Swedish ‘Ski shooting’ – the king of the hybrids

In the Swedish town of Östersund, the World Championships in biathlon is currently taking place. For the uninitiated of you, the biathlon is a winter sport that combines cross-country skiing and rifle shooting. In Swedish, it is called ‘skidskytte’ – literally ‘ski shooting’. The sport is a race where the contestant with the shortest total time wins. Depending on the competition, missed shots result in extra distance or time being added to the contestant’s total.

The biathlon is an example of a hybrid sport – one which combines two or more sports in order to create a new sport. Waterpolo, which combines swimming and handball, is another example. Biathlon is the king of the hybrids as it is the only one to be recognised as an Olympic sport.

As usual, I got curious about what other hybrid sports exist. So I did some research. Here are some of the, according to me, funniest ones:

Bossaball – combines the many elements of volleyball, football, gymnastics and the Brazilian martial art Capoeira. Strangely, it is played on an inflatable field with 2 trampolines at each side of the net. These allow players per side to bounce high to spike or touch the ball.

Chess boxing – weirdly combines the sport of boxing with games of chess in alternating rounds. Chess boxing fights have been organized since early 2003.

Darchery – combines darts and archery, using crossbows and arrows typically used for archery, but the target is a dart board.

Footgolf – combines football with golf. Players kick a football into large holes placed around a golf course.

Headis – combines table tennis and football. Players use their heads to hit a football across the table tennis table and net. Sounds exhausting.

Kronum – combines handball, football, basketball and rugby played on a circular field with four goals at each end.

Octopush – combines swimming, diving and hockey. Players try to push around a hockey puck at the bottom of a swimming pool. The goal is to shoot the puck with a small, curved piece of wood into the opposing team’s goal.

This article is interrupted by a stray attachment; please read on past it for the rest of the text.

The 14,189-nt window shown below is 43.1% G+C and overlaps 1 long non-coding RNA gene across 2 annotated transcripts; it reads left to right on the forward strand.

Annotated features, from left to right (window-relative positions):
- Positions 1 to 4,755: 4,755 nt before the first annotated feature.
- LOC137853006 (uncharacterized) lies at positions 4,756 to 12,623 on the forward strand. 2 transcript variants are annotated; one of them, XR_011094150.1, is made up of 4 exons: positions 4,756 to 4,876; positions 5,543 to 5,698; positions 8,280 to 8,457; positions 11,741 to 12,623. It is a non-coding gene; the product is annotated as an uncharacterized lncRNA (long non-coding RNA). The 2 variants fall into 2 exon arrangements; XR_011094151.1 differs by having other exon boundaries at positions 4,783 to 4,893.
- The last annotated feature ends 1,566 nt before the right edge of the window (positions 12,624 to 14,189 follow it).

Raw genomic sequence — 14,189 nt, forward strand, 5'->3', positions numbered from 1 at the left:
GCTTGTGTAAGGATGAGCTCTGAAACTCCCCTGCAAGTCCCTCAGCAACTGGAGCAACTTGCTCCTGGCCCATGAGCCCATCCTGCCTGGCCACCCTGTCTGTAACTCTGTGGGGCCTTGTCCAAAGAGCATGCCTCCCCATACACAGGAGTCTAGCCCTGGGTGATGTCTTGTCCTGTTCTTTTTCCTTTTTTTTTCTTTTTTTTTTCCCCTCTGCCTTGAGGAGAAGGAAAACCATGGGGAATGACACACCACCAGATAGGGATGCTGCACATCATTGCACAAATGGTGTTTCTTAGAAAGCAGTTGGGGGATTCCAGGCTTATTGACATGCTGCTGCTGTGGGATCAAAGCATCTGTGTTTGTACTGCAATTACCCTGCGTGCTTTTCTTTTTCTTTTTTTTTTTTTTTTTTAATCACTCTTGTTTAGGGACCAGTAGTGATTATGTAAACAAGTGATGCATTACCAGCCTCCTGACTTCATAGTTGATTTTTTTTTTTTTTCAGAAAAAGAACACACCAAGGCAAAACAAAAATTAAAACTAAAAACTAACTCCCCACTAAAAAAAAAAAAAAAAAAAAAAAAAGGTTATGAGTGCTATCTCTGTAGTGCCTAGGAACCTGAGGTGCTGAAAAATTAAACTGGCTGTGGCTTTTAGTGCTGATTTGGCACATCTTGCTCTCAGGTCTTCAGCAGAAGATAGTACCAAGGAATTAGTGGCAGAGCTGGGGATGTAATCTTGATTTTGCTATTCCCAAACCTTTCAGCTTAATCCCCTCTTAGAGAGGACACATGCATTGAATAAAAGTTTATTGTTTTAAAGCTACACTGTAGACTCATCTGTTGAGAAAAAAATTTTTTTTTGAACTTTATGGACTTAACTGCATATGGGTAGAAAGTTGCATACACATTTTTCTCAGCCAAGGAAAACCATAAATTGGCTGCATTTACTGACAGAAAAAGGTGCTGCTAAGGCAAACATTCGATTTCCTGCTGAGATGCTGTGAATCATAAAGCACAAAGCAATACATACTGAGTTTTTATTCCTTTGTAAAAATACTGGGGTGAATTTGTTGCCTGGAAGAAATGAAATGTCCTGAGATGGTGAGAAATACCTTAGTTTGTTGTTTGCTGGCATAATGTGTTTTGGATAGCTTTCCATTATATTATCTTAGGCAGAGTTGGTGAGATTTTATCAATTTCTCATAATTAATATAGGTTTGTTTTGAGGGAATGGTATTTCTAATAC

Do you play any of these sports? Or do you play another hybrid sport? Let me know!

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The world’s longest cross country ski race – Sweden’s ‘Vasalopp’.


Today, the world’s longest cross country ski race takes place in Sweden. Called Vasaloppet, it entails participants skiing 90 kilometers from start to finish. It’s an extremely popular international race, which can take up to 12 hours to complete, and which is broadcast live on tv. When tickets to participate are released, they sell out in 15 minutes – it’s that popular.

The first Vasalopp was in 1922 and it takes place annually, the first Sunday in March and it is a first sign of spring.  It’s an amazing sight to watch, as more than 15000 mad, happy skiers glide along, the swishing sound of ski on snow filling the air.

For the elite athletes, 12 hours to complete the race is of course unthinkable. They go considerably faster. The person who has completed the race fastest is Jörgen Brink, who in 2012 won the race in just over 3 hours 40 minutes, roughly 25 km per hour.

So why is this race called the Vasalopp? Well, it takes its name from a Swedish king. The race commemorates the escape to Norway, through the forest, of King Gustav Vasa in 1521. Legend has it that he carried out the gruelling journey on skis,  but experts believe he more likely completed this escape on snow shoes.

Nevertheless, out of this legend sprung the race which is so popular today.